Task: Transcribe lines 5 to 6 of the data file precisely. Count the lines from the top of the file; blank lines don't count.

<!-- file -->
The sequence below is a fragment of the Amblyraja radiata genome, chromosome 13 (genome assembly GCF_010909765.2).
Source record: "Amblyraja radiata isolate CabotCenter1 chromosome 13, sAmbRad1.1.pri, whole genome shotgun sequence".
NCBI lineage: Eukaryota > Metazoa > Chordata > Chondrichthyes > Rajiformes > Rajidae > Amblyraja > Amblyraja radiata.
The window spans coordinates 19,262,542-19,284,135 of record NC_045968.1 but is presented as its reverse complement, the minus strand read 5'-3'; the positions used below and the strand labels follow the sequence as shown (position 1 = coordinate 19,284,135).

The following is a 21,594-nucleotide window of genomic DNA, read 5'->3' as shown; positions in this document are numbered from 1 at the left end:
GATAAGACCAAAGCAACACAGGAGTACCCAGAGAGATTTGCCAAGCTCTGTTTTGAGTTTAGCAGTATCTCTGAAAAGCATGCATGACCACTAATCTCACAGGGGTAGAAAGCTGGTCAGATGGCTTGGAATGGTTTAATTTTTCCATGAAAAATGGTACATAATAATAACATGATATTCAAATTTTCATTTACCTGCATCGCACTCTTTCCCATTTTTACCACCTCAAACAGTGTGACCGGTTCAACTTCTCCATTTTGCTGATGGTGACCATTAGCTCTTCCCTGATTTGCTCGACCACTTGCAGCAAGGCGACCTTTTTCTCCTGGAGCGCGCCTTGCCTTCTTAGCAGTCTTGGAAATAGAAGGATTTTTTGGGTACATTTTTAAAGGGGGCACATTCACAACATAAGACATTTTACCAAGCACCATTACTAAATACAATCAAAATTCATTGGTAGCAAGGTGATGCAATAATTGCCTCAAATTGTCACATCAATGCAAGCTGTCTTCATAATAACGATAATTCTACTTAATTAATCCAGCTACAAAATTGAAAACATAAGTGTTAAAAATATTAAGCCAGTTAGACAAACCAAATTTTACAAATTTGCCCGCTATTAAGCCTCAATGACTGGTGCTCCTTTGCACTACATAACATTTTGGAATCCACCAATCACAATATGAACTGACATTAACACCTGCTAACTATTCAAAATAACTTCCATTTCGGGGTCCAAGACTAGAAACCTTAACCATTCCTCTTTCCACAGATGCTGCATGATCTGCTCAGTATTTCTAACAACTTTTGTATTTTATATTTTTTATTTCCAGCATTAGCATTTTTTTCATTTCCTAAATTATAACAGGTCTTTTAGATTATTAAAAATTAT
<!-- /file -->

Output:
The following is a 21,594-nucleotide window of genomic DNA, read 5'->3' as shown; positions in this document are numbered from 1 at the left end:
GATAAGACCAAAGCAACACAGGAGTACCCAGAGAGATTTGCCAAGCTCTGTTTTGAGTTTAGCAGTATCTCTGAAAAGCATGCATGACCACTAATCTCACAGGGGTAGAAAGCTGGTCAGATGGCTTGGAATGGTTTAATTTTTCCATGAAAAATGGTACATAATAATAACATGATATTCAAATTTTCATTTACCTGCATCGCACTCTTTCCCATTTTTACCACCTCAAACAGTGTGACCGGTTCAACTTCTCCATTTTGCTGATGGTGACCATTAGCTCTTCCCTGATTTGCTCGACCACTTGCAGCAAGGCGACCTTTTTCTCCTGGAGCGCGCCTTGCCTTCTTAGCAGTCTTGGAAATAGAAGGATTTTTTGGGTACATTTTTAAAGGGGGCACATTCACAACATAAGACATTTTACCAAGCACCATTACTAAATACAATCAAAATTCATTGGTAGCAAGGTGATGCAATAATTGCCTCAAATTGTCACATCAATGCAAGCTGTCTTCATAATAACGATAATTCTACTTAATTAATCCAGCTACAAAATTGAAAACATAAGTGTTAAAAATATTAAGCCAGTTAGACAAACCAAATTTTACAAATTTGCCCGCTATTAAGCCTCAATGACTGGTGCTCCTTTGCACTACATAACATTTTGGAATCCACCAATCACAATATGAACTGACATTAACACCTGCTAACTATTCAAAATAACTTCCATTTCGGGGTCCAAGACTAGAAACCTTAACCATTCCTCTTTCCACAGATGCTGCATGATCTGCTCAGTATTTCTAACAACTTTTGTATTTTATATTTTTTATTTCCAGCATTAGCATTTTTTTCATTTCCTAAATTATAACAGGTCTTTTAGATTATTAAAAATTAT